I design my work so that it is in adequacy with the type of printing, that it belongs to screen printing. I chose to work with wefts and claws because I needed subtleties in values while I was limited in colors. My style also stems from these technical limitations. It is indeed interesting to build an image with a determined number of colors. My favorite artists who use screen printing are those who have understood this medium, and have adapted their graphic vocabulary. Limiting the colors gives strength to the images. So, I consider my silkscreen prints as originals because a whole working method has been built around them.
Telling a story
While your posters are often very narrative, Jaws‘ poster is ultra-conceptual: only a piece of black umbrella recalls the presence of the shark.
I like to tell stories. It comes from my passion for comics. In my first year at La Cambre, my teacher criticized me for trying too hard to tell, explaining to me that a poster had to be read in a few seconds. But I like it when the eye wanders through the poster, and can discover small scenes. If Jaws’ poster does not seem narrative, the characters in the background have their own lives. A little boy builds a sand castle, another one will splash around in the water… Drawing a car with the wheel stuck in the sand is like proposing a story. And these stories are put together to make the image credible. An image that is not narrative does not tell anything. I am very sensitive to what Alfred Hitchcock said about one of the fundamentals of directing being to make the dialogues say one thing and the image say another.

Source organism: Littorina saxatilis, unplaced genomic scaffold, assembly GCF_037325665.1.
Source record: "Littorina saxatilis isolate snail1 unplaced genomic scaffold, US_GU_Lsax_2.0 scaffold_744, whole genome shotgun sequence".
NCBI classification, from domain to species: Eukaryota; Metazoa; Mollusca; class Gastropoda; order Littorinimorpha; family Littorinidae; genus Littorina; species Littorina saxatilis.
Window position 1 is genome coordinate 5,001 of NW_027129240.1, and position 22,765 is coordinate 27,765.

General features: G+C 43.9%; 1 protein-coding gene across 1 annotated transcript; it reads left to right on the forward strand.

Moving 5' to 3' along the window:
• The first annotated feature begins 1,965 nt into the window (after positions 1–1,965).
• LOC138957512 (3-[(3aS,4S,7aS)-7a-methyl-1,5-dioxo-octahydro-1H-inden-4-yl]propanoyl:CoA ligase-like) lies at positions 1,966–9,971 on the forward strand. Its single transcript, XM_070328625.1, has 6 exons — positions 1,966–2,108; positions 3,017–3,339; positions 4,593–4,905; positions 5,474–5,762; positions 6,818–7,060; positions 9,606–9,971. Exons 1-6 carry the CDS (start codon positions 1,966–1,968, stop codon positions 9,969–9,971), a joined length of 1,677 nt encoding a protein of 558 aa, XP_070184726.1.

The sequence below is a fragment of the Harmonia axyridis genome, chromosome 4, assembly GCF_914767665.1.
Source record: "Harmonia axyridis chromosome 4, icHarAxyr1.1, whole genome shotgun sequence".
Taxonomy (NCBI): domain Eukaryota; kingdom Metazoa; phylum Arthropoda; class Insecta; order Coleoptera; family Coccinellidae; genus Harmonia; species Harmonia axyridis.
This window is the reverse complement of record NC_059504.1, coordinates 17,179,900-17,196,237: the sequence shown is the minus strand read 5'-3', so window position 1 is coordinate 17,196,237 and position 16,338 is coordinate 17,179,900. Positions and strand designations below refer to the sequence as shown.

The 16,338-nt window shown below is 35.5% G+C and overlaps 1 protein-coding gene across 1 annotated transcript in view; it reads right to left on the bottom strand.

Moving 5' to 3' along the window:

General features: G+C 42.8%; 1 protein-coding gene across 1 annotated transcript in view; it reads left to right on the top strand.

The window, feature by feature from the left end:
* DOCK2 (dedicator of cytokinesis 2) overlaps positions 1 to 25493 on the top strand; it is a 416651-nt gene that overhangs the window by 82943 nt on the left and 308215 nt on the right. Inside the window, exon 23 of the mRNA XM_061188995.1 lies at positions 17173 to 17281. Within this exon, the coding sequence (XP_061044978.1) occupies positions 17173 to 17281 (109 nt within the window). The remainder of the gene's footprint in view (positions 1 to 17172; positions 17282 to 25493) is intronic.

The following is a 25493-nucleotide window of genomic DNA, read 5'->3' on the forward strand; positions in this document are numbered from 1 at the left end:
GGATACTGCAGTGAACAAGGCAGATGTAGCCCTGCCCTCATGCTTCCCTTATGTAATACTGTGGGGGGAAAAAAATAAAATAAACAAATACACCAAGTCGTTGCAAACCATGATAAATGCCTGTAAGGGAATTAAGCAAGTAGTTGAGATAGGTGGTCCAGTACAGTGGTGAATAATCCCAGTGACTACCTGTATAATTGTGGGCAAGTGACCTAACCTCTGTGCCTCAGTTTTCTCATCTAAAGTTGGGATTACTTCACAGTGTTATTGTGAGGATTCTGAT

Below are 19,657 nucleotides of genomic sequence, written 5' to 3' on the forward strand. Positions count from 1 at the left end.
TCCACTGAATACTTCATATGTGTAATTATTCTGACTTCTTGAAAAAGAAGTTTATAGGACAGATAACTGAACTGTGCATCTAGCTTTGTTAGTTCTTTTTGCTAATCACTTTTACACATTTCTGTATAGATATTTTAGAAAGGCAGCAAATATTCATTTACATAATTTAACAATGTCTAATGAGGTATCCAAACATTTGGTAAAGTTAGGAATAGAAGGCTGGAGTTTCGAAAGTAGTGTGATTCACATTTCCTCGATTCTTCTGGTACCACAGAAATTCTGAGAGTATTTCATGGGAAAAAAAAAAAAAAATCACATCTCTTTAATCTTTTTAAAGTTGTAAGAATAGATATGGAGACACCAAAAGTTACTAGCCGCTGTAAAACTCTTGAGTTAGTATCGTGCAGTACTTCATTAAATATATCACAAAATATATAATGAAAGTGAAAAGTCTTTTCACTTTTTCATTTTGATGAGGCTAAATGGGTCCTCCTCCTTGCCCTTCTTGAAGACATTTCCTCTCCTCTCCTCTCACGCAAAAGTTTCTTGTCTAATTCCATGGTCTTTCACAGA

This seems to almost counter the use of posters as an immediate advertising medium.
This is not an advertising poster, but an object that is supposed to be framed in a living room. You can read Jaws‘ poster any way you want, but it’s interesting to be able to look at it both on the surface and in depth. I then slip in easter eggs to offer other readings to those who would take the time to look at it in detail. I remain convinced that most people have not seen the fin, which is the central idea, and appreciate the poster because it recalls Hopper’s work.
Do you have any elements that you particularly like to integrate into your creations?
If there are any, it’s not conscious. I always try to put myself in the director’s shoes and find the element that summarizes the story. I don’t usually think I’ll come up with tics. Among my latest posters, two contain reflections. Noticing that I used the same process a few months apart, I will not repeat it.
Could you come back to your Merry Christmas Mr. Lawrence poster?
Merry Christmas Mr. Lawrence‘s poster (1983) is one of my favorites. The atmosphere of the film is crazy and I think I managed to capture the duality between the two main characters. There is a desire between them, a hidden homosexuality. I also had constraints, not being allowed to represent David Bowie or Ryuichi Sakamoto. The sword allows me here to respect this constraint, while bringing a concept to the image.